HGS Northsiders' Luncheon - Dynamic topography: how mantle convection generates accommodation space and leaves a trace in the geologic record.

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Tuesday, November 20
Southwestern Energy

10000 Energy Dr. Houston TX
Social 11:15 AM, Luncheon 11:30 AM
Cost: $30 pre-registered members; $40 for non-members/ ALL walk-ups (Credit Cards Accepted);
$25 for Emeritus/Life/Honorary; $10 for HGS student members if pre-registered and pre-paid.

To guarantee a seat, you must pre-register on the HGS website and pre-pay with a credit card.  You may walk up and pay at the door if extra seats are available.  Please cancel by phone or email within 24 hours before the event for a refund.  Online & pre-registration closes Monday, November 20, at 5:00 a.m.

Speaker:  Lorenzo Colli
Company: Dynamic topography: how mantle convection generates accommodation space and leaves a trace in the geologic record.


Dynamic topography: how mantle convection generates accommodation space and leaves a trace in the geologic record.

Dynamic topography is the warping of Earth’s surface caused by viscous stresses in the mantle. These stresses, in turn, are due to the buoyancy anomalies that drive mantle convection. As mantle convection evolves through time, so do its associated stresses. Dynamic topography thus changes through time over 1–100 Myrs, with uplift and subsidence events of many hundreds of meters affecting areas of 104–108 km2.

Such events can destroy or create large amounts of accommodation space, shifting the location of depocenters and erosional areas and modulating the sediment flux. This direct effect compounds with the fact that variations in topography of such scale can impact atmospheric and oceanic circulation, thus affecting erosion and sediment transport indirectly through changes in climate.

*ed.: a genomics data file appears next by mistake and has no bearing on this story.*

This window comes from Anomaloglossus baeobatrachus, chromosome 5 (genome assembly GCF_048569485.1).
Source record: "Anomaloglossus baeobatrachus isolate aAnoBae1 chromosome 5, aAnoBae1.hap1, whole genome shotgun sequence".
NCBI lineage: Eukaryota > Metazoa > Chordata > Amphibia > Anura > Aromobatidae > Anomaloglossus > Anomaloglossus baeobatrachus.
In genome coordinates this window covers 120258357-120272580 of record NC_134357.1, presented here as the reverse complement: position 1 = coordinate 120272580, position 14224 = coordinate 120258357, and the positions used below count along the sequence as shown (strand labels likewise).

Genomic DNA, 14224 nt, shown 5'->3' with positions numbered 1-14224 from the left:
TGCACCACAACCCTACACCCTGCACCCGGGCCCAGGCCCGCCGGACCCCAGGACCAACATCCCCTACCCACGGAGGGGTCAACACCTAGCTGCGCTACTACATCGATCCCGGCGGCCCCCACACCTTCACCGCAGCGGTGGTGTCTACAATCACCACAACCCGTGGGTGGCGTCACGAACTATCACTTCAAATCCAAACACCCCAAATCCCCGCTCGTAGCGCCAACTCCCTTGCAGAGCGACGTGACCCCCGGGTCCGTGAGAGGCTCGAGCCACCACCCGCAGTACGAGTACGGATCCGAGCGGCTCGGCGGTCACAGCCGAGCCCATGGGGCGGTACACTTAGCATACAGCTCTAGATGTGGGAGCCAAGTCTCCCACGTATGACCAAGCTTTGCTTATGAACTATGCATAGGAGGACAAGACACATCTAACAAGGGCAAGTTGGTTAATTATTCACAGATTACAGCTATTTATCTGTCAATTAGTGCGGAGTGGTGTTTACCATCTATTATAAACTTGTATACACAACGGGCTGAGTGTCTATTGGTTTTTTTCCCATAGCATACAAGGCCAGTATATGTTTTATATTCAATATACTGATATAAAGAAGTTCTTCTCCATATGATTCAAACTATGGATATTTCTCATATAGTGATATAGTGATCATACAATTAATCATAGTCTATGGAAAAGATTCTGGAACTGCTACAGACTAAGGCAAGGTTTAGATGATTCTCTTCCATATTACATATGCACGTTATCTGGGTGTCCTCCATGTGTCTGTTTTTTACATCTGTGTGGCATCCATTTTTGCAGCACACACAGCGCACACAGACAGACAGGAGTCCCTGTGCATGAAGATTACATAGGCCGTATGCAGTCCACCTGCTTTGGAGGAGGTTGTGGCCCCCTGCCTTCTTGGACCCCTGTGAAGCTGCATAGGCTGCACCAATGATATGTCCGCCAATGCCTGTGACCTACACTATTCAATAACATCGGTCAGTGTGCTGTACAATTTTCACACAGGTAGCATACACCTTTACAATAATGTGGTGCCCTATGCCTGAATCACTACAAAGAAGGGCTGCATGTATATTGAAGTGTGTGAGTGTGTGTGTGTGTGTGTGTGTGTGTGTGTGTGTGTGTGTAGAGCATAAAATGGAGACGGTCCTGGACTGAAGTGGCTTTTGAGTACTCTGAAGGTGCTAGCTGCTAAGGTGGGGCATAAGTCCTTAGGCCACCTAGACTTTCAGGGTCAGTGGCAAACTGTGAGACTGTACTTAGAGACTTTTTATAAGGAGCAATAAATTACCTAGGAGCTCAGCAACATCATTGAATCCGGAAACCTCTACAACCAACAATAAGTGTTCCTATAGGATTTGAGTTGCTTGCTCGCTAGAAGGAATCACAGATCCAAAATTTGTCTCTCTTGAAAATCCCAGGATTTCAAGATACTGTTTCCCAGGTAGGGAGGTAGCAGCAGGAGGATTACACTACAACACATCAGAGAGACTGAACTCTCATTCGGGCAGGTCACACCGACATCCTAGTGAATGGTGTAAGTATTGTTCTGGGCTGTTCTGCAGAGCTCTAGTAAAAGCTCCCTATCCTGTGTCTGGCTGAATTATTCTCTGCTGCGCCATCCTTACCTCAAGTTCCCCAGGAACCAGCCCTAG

The concept of dynamic topography dates back to the 1930s, when C.L. Pekeris pointed out that thermal convection in the interior of the Earth would push up the crust above warmer regions and pull it downwards above colder regions. This is a direct consequence of the extremely large viscosity of the mantle, which causes stresses to be diffused over long distances and ultimately compensated at the surface. But the lack of viable observational constraints meant that dynamic topography remained a theoretical speculation. At the same time, the growing acceptance of continental drift and plate tectonics focused the attention to horizontal movements and plate-scale processes.

It was only in the 1980s, when advances in satellite geodesy allowed for high-precision measurements of the geoid, that a series of works by R.J. O’Connell, B.H. Hager and M.A. Richards provided the theoretical framework to link dynamic topography to the geoid, resulting in the first predictions for the present-day dynamic topography of the Earth. In recent years more direct observations of dynamic topography have come from careful analysis of oceanic seismic surveys by M.J. Hoggard, leading to the compilation of a large dataset of residual basement depths.

At the same time, results from a number of techniques, such as sediment stratigraphy, thermochronology, geomorphology and paleoclimatology are revealing the extent to which spatial and temporal changes of dynamic topography can leave a trace in the geologic record. Dynamic topography can thus be exploited to link models of mantle convection to the geologic record and, potentially, to global reconstructions of past mantle flow and past dynamic topography.


Lorenzo Colli received his B.S. and M.S. in physics from the University of Milan. He then moved on to a Ph.D. in geophysics under the supervision of Hans-Peter Bunge and Andreas Fichtner at the Ludwig Maximilian University of Munich, which he completed in January 2017. Since September 2017, he has been a research assistant professor at the University of Houston. His current research focuses on the assimilation of geophysical datasets into geodynamic models of mantle convection to reconstruct past histories of mantle convection, in order to test these histories and the assumptions they are based on – against the geologic record.

November 20th, 2018 11:15 AM   through   1:00 PM
Southwestern Energy
10000 Energy Dr.
Spring, TX 77389
United States
Event Fee(s)
HGS Member $ 30.00
Non-Member $ 40.00
Emeritus/Life/Honorary $ 25.00
Student $ 10.00
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